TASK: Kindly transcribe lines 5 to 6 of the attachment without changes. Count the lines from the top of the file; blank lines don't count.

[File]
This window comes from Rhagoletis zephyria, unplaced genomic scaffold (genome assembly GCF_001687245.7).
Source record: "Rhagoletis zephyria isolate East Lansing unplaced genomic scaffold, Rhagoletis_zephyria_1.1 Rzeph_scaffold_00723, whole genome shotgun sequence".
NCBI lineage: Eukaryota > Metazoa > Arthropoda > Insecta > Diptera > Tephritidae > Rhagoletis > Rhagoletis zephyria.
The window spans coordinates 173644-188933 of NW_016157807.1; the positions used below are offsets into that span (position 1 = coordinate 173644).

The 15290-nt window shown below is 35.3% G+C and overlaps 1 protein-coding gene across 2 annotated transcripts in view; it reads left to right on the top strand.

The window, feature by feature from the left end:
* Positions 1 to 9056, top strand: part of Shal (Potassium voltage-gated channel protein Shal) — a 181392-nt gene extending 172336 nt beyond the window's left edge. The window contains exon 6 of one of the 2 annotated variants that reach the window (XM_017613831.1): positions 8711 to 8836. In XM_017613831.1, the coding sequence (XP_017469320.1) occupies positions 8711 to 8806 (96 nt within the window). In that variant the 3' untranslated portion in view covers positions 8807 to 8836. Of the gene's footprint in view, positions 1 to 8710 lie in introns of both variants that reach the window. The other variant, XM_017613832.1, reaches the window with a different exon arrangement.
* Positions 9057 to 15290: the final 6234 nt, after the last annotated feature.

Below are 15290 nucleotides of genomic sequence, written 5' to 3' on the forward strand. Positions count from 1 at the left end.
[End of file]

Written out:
The 15290-nt window shown below is 35.3% G+C and overlaps 1 protein-coding gene across 2 annotated transcripts in view; it reads left to right on the top strand.

The window, feature by feature from the left end: